Farm-to-Shelf at Goodness Me: the Power of Supporting Local, the Power of the Consumer

Wednesday, September 23, 2015

You can’t have local food without local farmers, so if you want to sell farm fresh, collaborative relationships along the value chain are crucial – as crucial as the consumer, you could say.

We know the impact of supporting local, and the power of the consumer to help elicit change by sending a ripple through important food value chains, and our chat with Patrick Barclay from Goodness Me is local evidence.

Consumers’ choice to shop sustainably and support local nutrients can, indeed, send a strong message; it’s the old supply-demand cycle we’ve all heard of, and Goodness Me, an organic grocer with stores throughout Ontario, has demonstrated this power through a targeted focus on local organic agriculture, with their own farm located near Campbellville. It’s farm-to-shelf.

In addition to their own organic farm, Goodness Me also works with a team of organic produce wholesalers to offer a variety of fresh options. The Goodness Me Farm is about 20 minutes from their Guelph store, with local availability varying by the season.

During the peak of the summer, they source over 100+ items from local producers.

Barclay explains that the idea behind the Goodness Me farm was to partner with passionate farmers with years of global experience to help propagate the local selection during the local growing season, while also gaining control over the supply line on key items (e.g. kale and chard).

“We work really closely with our farmers to identify and develop our growing number of listings from our farm to meet the demand of customers in our stores,” Barclay explains. “We also provide our staff with tours of our farm to better educate them about the daily operation of the farm and the upcoming bounty that is expected in our stores – experiences that we hope they share with our customers to highlight the hard work and care that our farm is putting into producing these items.”

Demand for local is visibly growing; people are hungry for the freshness found in local products. Furthermore, the consumer has become more eco-conscious of their carbon footprint, and there is also a noticeable desire to support local communities.

The power of the consumer is demonstrated as Barclay discusses the value chain.

As Goodness Me works to build their local listings, the increased demand from their stores signals to wholesalers and independents that these are priority items to a retailer like Goodness Me, and this leads them to source more local producers to satiate that demand – thus, leading to an increase in local organic producers looking to supply the demand.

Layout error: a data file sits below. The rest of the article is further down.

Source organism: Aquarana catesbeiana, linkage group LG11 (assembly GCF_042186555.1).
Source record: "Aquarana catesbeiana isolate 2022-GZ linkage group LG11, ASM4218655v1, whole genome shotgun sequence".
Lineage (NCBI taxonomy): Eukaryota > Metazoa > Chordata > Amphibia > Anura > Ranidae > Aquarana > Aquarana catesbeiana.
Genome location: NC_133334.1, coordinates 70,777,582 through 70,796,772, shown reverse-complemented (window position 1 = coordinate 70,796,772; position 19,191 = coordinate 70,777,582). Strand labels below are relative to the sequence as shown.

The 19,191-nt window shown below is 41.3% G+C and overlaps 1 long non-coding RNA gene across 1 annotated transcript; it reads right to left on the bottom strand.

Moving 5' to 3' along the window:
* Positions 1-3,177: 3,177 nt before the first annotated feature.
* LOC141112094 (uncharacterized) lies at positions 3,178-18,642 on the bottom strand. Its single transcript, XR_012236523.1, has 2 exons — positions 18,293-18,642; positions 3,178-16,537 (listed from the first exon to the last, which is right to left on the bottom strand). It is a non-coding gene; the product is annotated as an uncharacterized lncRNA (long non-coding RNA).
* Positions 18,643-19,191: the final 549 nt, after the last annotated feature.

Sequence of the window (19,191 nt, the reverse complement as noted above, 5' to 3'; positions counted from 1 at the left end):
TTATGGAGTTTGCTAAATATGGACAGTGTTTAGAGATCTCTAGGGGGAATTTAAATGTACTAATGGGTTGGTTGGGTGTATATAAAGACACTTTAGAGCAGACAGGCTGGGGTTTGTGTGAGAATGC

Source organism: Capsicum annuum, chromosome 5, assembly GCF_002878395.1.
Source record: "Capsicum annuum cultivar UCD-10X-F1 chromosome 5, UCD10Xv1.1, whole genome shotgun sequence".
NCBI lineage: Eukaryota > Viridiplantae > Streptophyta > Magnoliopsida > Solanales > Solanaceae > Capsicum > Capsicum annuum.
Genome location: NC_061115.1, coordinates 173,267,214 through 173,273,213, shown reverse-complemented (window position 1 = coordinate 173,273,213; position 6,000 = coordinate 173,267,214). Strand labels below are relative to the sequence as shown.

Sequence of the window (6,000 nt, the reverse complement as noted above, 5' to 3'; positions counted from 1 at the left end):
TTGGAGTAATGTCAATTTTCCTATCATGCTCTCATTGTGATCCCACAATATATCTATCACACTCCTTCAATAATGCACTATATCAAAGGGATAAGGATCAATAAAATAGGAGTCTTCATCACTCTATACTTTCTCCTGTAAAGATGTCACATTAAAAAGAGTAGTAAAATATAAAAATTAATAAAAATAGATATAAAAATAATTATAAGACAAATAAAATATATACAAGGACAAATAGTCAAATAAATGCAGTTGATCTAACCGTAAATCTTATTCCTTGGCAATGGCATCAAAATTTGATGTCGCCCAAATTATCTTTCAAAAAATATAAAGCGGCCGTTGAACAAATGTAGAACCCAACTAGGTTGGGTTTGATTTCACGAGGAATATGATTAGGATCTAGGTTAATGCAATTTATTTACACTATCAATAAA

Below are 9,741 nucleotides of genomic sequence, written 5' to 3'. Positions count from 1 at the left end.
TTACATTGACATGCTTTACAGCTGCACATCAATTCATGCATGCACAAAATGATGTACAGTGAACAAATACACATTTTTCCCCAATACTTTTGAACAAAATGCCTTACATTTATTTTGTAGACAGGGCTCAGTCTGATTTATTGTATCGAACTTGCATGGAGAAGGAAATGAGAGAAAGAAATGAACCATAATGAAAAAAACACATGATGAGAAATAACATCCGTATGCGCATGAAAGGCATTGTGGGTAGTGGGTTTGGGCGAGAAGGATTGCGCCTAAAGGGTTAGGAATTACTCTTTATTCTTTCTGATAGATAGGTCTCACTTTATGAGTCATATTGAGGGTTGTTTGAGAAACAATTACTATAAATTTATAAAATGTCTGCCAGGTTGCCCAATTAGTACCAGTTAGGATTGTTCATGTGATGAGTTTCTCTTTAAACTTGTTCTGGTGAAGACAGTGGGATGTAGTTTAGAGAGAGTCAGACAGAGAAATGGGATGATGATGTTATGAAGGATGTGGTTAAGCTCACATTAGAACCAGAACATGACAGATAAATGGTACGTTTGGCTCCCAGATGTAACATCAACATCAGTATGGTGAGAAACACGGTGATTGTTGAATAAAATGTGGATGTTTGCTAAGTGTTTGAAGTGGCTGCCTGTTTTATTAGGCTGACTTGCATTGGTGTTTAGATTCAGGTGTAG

Eventually, this increase in production leads to better retail pricing for the consumers (with an increase in producers comes more competitive pricing and lower overall cost for a retailer, who can then set a lower price on the item in store). The savings are passed on directly to the consumer, whose choices spurred the cycle in the first place.

Of course, you need players that will help set this pattern in motion. Goodness Me says they choose local for this very reason: to help grow and propagate the local organic produce sector, and to build healthy, sustained relationships with local producers that help provide customers with a plethora of local options throughout the year. Barclay says they work closely with the farmers to identify and develop the listings from their farm.

“It is important to nurture this relationship between retailer and producer, to help the rate of producers grow fast enough to coordinate with the demands placed by the consumer,” Barclay further explains.

By targeting local items we help define the need in this sector of the organics market, leading to more producers deciding to make the move to organic production to capitalize on this growing market. This helps to flood the market for a retailer like Goodness Me, giving us more supply to draw from at a more competitive cost than previously available.”

And it’s a win-win all around.

“Choosing local is definitely a move towards a healthier lifestyle overall,” Barclay shares. “The decreased transit time on items produced locally allows them to mature longer before transport, gaining greater nutrient content and leading to a healthier overall product. This is especially true with crops such as kale, tomatoes and green beans, which are highly perishable crops that must be picked before full ripeness in order to transport from abroad.”

We couldn’t end things off without asking Patrick Barclay for some advice for others interested in sourcing locally. Here’s what he had to say:

    • Talk to your produce manager or team member about the types of food you are looking to source locally. A lot of the time there will be supply available on different items, even if they are not currently being stocked in your location, and by highlighting your interest in sourcing these local products you can help influence the purchasing decision the manager makes for his or her department.
    • Other great starting points are your local farmers’ markets, CSA’s and even restaurants in your area that cater to a more localized menu. These sources are sometimes even more connected to a smaller producer in the area than a retailer working with a wholesaler might be.
    • Many times a trip to the local farmers’ market will show what crops should be coming available to our stores in the upcoming weeks, as farmers selling directly to the public in these environments typically will rush the first pick of the season to these consumers, in order to get the first items out to the public and the market.